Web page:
Romantic attraction is usually measured between two points, alloromantic and aromantic, in a sort of non-linear scale (depending on the person).

The attraction scale

The good thing about romantic attraction is that you can take everything you know about the Ace/Allo spectrum, but just insert the prefix ‘-romantic’. Someone romantic does not experience romantic attraction. It is an identity in itself, here is its pride flag:

Alloromantic isn’t really something that people identify with, but is used as an umbrella term to describe people who fit “the norm”. That’s the most I’ll get into the Arro spectrum, but I’m sure you’ve caught on at this point.

Attraction to gender

Again, it’s impossible to define every single romantic orientation under the sun, but I can define some of the most common you may come across:

  • Hetero-romantic – The romantic attraction to the opposite sex/gender
  • Homoromantic – The romantic attraction to the same sex/gender
  • Biromantic – The romantic attraction to two or more genders
  • Panromantic –  The romantic attraction to people regardless of gender
  • Queer – An umbrella term, used by someone who chooses not to associate with a specific identity

There are over 50 romantic orientations listed on LGBTA.wikia.org so these 5 are obviously not the only identities, but these are the ones that I have most commonly encountered in my time on the internet. That obviously does not mean that any other identity is less valid, but it’s a base level.

I’ll leave some common pride flags at the bottom of this blog, so they’re easy to identify too.

Gender

To understand gender, we can look at it Apophatically, and so must define Sex, which is “Either of the two main categories (male and female) into which humans and many other living things are divided based on their reproductive functions.” [1] In other words, opposite states are utilised to describe who one person can reproduce with. I have been quoting extracts from Ash Hardell’s Book The GayBCs of LGBT+ throughout this blog post because personally, I think they do a brilliant job of describing things. They describe Gender as “composed of self-understanding and self-perception. In the simplest terms: assigned sex is rooted in our biology, while gender is rooted in who we know ourselves to be beyond our biology.”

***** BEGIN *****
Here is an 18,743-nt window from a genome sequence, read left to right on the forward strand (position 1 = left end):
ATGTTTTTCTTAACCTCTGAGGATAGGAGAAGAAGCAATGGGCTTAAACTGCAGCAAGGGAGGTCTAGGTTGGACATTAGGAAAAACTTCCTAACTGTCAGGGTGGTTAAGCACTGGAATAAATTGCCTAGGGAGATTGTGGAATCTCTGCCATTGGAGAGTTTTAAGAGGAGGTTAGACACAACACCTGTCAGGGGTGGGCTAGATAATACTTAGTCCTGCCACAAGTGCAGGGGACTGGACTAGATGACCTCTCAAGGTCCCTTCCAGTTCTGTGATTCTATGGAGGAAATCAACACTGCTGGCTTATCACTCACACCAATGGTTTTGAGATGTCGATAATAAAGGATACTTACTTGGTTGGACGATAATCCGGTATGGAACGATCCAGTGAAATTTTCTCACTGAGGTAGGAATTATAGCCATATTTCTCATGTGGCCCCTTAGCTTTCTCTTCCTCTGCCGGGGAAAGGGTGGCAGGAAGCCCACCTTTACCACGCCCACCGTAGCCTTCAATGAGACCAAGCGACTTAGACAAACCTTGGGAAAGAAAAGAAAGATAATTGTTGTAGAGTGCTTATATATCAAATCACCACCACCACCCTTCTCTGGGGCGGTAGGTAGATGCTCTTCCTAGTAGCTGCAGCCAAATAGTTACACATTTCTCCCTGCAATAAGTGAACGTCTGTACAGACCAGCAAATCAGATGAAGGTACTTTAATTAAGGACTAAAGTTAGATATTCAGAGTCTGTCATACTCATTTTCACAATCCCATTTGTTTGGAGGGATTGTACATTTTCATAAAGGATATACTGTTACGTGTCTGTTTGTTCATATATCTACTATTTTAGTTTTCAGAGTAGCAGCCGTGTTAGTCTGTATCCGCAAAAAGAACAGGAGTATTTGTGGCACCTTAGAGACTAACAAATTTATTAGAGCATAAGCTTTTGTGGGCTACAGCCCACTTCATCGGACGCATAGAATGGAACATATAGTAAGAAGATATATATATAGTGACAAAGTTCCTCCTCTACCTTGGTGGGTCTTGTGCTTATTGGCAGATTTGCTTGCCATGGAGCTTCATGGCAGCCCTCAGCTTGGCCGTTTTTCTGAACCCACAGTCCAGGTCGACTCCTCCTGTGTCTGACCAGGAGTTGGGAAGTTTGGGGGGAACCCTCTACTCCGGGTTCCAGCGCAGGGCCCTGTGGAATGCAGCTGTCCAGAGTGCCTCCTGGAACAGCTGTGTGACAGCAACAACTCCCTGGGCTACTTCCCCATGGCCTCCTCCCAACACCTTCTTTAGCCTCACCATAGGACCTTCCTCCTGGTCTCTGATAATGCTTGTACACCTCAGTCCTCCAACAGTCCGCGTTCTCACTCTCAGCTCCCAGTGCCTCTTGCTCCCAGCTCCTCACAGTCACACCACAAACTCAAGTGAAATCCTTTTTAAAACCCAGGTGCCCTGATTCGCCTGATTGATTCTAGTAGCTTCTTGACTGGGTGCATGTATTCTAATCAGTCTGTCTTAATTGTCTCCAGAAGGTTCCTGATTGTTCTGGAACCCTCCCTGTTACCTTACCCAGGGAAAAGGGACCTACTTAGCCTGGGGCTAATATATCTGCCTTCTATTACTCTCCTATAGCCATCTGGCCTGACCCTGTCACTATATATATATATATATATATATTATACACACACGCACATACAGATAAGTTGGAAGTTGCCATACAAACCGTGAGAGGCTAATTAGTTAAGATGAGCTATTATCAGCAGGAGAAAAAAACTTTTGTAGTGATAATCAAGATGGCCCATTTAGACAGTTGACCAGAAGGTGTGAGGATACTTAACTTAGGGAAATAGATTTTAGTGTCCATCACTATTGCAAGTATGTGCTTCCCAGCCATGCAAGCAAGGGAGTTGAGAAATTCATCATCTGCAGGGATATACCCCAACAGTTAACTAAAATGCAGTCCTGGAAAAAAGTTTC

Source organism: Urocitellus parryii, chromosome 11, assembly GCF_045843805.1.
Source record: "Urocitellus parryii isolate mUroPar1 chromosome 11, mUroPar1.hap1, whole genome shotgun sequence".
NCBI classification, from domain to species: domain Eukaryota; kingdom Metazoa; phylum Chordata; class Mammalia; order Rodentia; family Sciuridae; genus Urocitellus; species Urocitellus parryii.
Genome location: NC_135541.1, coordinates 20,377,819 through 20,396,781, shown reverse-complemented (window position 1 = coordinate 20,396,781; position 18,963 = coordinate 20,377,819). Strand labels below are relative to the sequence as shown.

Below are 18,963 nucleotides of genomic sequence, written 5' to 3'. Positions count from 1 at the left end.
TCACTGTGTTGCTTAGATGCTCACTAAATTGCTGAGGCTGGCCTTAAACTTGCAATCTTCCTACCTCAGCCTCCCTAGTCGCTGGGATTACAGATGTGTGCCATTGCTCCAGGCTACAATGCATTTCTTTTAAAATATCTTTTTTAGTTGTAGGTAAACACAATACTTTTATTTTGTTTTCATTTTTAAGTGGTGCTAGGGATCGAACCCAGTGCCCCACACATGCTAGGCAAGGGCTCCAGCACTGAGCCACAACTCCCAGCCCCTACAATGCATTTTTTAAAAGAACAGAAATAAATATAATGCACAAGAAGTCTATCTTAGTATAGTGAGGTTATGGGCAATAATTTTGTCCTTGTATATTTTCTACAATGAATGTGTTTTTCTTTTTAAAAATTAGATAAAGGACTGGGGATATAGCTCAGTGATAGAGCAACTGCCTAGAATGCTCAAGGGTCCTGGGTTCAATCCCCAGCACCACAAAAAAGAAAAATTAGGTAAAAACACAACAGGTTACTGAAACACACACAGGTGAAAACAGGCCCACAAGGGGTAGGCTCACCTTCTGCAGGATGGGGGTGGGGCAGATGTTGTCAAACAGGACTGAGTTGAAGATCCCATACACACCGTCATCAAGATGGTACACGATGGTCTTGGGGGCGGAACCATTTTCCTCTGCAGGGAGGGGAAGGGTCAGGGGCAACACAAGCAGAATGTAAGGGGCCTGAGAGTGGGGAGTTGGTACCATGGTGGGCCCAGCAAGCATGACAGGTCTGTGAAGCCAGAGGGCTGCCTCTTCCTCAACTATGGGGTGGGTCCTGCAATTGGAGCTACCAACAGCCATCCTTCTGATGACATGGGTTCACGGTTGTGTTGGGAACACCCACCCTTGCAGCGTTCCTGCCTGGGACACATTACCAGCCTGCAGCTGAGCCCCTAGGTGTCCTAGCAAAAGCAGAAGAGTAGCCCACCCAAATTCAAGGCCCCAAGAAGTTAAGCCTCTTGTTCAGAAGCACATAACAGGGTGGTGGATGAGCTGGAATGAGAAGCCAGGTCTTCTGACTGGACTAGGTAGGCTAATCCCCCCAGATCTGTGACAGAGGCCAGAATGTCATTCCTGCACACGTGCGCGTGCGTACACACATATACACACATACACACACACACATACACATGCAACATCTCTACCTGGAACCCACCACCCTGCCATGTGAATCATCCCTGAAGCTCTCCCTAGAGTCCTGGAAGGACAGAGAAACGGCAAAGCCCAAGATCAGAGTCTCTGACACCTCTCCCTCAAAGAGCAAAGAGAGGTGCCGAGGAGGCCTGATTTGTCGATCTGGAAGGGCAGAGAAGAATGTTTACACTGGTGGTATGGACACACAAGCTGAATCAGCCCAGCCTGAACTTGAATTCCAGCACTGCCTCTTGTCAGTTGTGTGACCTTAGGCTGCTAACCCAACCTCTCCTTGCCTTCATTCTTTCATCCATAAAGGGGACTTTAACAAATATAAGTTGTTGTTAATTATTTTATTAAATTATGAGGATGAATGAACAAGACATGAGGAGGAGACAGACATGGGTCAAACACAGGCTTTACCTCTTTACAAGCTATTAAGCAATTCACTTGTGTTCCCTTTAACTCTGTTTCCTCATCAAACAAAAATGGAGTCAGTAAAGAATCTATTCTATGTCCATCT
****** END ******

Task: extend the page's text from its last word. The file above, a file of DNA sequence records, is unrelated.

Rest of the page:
Some people identify with their assigned gender, which they were given at birth. These people are cisgender. Others who do not identify with their assigned gender are transgender.

Cisgender, like allosexual/romantic, is an umbrella term usually used to identify the group who make up “the norm” rather than being a separate identity, however, you will find more people who know about their Cis identity than necessarily their all identity.

Transgender is both an identity and an umbrella term [similar to asexual/romantic] and can mean all manner of things, but on a surface level, it describes a person who doesn’t identify with their assigned gender. Here are some key terms you might need to know.

  • Binary – The identities Man and Woman, as they are considered polar opposites in wider society
  • Non-binary [Enby] – Both identity and an umbrella term for someone who sits outside of Man and Woman
  • Male to Female [MTF] – A transgender person who has transitioned from male to female
  • Female to Male [FTM] – A transgender person who has transitioned from female to male
  • Assigned male at birth [AMAB] – Assumed a man at birth
  • Assigned female at birth [AFAB] – Assumed a woman at birth
  • To be “on T” or “on E” – To be on Testosterone or Estrogen respectfully
  • HRT – Hormone Replacement Therapy
  • Trans Man – Someone who has transitioned to be a man
  • Trans Woman – Someone who has transitioned to be a woman
  • Gender Dysphoria – A sense of discomfort and distress with one’s gender

Quite a few more definitions here. Ultimately there cannot be any concrete deciding factor when it comes to Gender Identity, because it is so vast and diverse, full of different experiences. Gender is a personal experience, not a common one and so no trans person is more or less valid, because you cannot judge an experience as diverse as gender, based on who fits expectations.

So, that’s the queer community in brief. Although there is a large lack of representation in this blog, and for that, I apologise, this will provide a base level of understanding to anyone and I hoped it helped with some definition. Now for some pride flags:

Rainbow Flag
Lesbian Pride Flag
Bisexual Pride Flag
Pansexual Pride Flag
Non-binary Pride Flag
Transgender Pride Flag

-Io

Bibliography


Leave a Reply

Fill in your details below or click an icon to log in:

WordPress.com Logo

You are commenting using your WordPress.com account. Log Out /  Change )

Twitter picture

You are commenting using your Twitter account. Log Out /  Change )

Facebook photo

You are commenting using your Facebook account. Log Out /  Change )

Connecting to %s

%d bloggers like this: